The Thai Townhouse: An Attractive Compromise

When it comes to choosing a home for the future, one oft-overlooked example of a viable option is the little townhouse. Between the countless offers for beautiful three-bedroom bungalows and luxurious condominiums within an hour’s commute of the city center online on sites like DDProperty and in newspapers, there lurk the posts for the little townhouse – also known as the terrace house.

Originally a European idea, terraced housing basically had one real requirement – it had to be compact. Really, really compact. In a time when condominiums simply weren’t architecturally or economically viable for anyone, let alone the working class, people began to build townhouses instead.

And the concept worked really well. It became common throughout Europe and its colonies – and today, most developed and developing nations in the world use the townhouse model. But it’s not just a model for reducing the effort and cost associated with a house and lot, or bypassing the costs associated with funding and building a condominium – townhouses can be luxurious and comfortable places to live in, especially for young couples and retirees.

As Thailand’s housing market continues to do well, townhouses in the outskirts of metropolis and special economic zones such as the ones reported on One Asia news will continue to drop in price. And as per World Bank, Thailand has many other projects slated for the next few years.

If you’re looking for a home to invest in, or a house to buy, then chances are that you’ll find exactly what you need in a cozy little townhouse – and here’s a couple basic ideas why.

They’re Easier To Maintain

The basic gist of a townhouse is that’s it’s a small house without much of a lawn and shared walls. That means that within your two walls (since the other two are shared), you have the freedom to maintain your home as you please – much like in a single-dwelling home, also known as a house and lot.

If you’re living in a condo, on the other hand, your monthly fees would include maintenance for your unit and others – and you’d have to pay them month after month. This means that your association fees within a townhouse community are generally lower than those within condos, and you can deal with the upkeep of your house’s exterior as you please.

You Change A Lot – But Not Too Much

Owning a townhouse basically means controlling much of it – but not everything. You can replace your furniture, tear out a dividing wall in the kitchen, and replace the front door – but you can’t do anything that would compromise the integrity of the entire row’s structure.

Furthermore, how much you can really do depends entirely on your Homeowners Association. Some HOAs are fine with a little modification – others are strict in making sure you maintain the uniformity of the homes, even as the principle owner.

Since townhouses are stringed together, each one plays a role in keeping the other structurally sound – that includes a continuous fence, shared walls, and often a shared roof. Modifications to any of these are typically not allowed.

Access to Shared Amenities

Like a condominium, living in a townhouse means being a member of that townhouse’s Homeowners Association, and the Homeowners Association typically uses association fees to install and maintain some basic amenities found in high-quality communities, such as a well-maintained shared pool, a tennis court and basketball court, and other such amenities.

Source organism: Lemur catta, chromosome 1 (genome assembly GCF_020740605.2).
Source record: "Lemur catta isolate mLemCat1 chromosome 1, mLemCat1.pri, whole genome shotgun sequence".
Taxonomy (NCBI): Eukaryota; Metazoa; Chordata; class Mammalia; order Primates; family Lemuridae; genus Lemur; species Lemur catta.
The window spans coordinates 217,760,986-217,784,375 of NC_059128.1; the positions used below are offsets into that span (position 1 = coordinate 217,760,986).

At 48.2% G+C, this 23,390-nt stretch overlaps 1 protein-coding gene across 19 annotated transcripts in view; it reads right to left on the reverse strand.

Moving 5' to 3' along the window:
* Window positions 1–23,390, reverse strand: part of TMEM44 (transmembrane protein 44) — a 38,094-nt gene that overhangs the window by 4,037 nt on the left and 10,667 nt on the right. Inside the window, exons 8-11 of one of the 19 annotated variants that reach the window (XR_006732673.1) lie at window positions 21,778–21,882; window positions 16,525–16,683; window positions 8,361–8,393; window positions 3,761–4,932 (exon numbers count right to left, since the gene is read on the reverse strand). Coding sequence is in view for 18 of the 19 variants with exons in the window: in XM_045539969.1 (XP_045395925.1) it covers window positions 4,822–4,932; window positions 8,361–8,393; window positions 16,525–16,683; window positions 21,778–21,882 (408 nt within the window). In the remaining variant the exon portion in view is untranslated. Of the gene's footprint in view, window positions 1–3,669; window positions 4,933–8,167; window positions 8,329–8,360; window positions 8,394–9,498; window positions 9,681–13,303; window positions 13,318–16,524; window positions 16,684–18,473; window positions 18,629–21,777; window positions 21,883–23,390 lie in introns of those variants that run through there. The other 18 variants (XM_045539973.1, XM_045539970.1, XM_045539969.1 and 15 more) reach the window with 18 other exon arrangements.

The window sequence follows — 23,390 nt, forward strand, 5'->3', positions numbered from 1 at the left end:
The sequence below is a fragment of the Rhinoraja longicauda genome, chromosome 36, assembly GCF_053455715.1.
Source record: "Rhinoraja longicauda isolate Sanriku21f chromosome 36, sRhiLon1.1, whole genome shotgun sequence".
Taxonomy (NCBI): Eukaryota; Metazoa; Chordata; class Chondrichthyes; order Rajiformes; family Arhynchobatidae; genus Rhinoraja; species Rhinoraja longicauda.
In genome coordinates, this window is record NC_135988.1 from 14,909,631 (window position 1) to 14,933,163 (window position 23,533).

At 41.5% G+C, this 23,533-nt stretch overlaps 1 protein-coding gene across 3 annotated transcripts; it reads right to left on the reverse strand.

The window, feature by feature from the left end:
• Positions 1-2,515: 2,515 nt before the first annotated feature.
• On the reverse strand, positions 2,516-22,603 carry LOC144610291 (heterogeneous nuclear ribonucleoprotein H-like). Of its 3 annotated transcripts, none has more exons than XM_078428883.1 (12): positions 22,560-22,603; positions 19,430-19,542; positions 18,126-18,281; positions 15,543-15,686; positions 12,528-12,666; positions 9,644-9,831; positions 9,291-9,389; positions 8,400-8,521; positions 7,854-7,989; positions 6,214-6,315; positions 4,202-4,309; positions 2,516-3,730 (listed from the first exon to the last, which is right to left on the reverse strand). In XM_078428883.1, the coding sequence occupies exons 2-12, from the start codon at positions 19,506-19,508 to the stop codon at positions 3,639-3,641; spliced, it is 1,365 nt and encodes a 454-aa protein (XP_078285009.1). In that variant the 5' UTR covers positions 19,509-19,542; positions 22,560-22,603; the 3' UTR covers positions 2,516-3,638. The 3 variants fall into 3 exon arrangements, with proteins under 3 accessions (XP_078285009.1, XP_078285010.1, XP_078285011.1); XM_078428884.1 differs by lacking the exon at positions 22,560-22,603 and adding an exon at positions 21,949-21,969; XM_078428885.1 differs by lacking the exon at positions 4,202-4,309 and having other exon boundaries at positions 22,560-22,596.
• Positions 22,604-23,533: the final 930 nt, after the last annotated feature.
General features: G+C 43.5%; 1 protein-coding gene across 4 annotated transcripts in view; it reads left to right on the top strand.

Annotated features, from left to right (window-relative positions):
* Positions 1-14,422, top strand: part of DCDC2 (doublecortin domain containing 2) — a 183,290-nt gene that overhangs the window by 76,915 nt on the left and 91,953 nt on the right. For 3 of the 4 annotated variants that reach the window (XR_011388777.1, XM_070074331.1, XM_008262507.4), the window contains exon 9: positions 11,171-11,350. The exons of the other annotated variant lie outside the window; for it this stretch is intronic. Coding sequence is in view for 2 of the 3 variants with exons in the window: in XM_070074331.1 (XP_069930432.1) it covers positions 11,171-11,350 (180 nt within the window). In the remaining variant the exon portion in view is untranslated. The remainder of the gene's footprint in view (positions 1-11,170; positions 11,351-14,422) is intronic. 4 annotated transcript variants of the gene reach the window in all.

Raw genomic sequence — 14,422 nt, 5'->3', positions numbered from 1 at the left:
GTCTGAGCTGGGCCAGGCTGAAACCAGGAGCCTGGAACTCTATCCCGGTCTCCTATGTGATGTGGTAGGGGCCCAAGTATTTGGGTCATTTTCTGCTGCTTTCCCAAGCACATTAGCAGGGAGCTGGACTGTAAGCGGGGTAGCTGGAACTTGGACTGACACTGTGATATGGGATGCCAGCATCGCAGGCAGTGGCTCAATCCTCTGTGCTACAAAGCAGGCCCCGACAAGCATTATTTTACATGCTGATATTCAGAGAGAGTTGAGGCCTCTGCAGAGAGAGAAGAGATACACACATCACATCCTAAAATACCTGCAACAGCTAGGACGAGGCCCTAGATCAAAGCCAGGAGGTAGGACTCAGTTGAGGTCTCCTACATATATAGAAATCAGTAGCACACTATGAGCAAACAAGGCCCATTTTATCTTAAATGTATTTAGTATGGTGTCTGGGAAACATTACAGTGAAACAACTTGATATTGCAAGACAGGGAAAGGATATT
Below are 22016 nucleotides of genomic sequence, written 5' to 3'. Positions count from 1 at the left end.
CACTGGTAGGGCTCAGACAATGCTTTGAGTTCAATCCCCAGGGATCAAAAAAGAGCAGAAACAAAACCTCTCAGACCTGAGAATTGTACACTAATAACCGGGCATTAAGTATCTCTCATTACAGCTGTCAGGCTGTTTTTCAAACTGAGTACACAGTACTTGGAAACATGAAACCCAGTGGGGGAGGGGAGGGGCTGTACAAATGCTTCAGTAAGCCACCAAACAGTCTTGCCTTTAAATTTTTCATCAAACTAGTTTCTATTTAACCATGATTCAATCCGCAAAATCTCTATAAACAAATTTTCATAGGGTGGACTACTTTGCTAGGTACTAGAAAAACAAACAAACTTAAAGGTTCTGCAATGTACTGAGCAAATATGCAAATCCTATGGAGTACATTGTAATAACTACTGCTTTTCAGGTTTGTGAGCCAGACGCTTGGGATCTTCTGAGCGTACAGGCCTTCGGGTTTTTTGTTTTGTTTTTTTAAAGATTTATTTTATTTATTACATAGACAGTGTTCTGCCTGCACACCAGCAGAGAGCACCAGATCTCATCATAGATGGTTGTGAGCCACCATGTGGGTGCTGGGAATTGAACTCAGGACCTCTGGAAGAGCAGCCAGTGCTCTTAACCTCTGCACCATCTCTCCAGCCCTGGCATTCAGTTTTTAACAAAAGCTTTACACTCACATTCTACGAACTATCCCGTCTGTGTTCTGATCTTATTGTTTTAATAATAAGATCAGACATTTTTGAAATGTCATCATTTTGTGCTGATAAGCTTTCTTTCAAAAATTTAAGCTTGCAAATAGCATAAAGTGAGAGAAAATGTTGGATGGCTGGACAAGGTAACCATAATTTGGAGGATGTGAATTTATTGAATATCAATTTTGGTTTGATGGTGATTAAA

The HOA may also cover maintenance for parts of a townhouse, such as the paint on the walls and your fencing. However, being the owner of a townhouse doesn’t mean you don’t have to worry about insurance payments. In Thailand especially, getting some flood protection isn’t a terrible idea – and depending on the tectonics of your area, earthquake protection can be a necessity as well.

You’ll Have Your Neighbors Close

This can be a pro, or it can be a con – or it can be both at once, varying now and again. On one hand, having your neighbors closer can help you foster a more pleasant relationship, and a greater sense of community. Neighbors don’t have to be a nuisance – they can be good friends, great company, and an essential and integral part in your social life.

On the other hand, obnoxious neighbors can be the antithesis of a peaceful life. It’s best to always check your prospective next home – and its neighbors – before you make any purchasing decisions. Always get someone to inspect the state of the home, and speak with your possibly fellow homeowners to get a feel for the community.

A townhouse doesn’t have to be a permanent thing – you can own one until the time comes to upgrade to a condo or house, or like a condo, you can rent it out once you feel like upgrading to a single-dwelling home.

Owners Live By the CC&R

Once again, this is a boon and a bane – although it is mostly a boon. Townhouses, like condominiums, have what is called a CC&R for the most part. The covenants, conditions and restrictions are a community-specific document that all owners have to co-sign and agree upon, outlining the strict rules of the community for homeowner conduct.

While the restrictions may be annoying, they also ensure that you get the most out of your townhouse – that is, a happy co-existence with other owners on a cost-effective budget.

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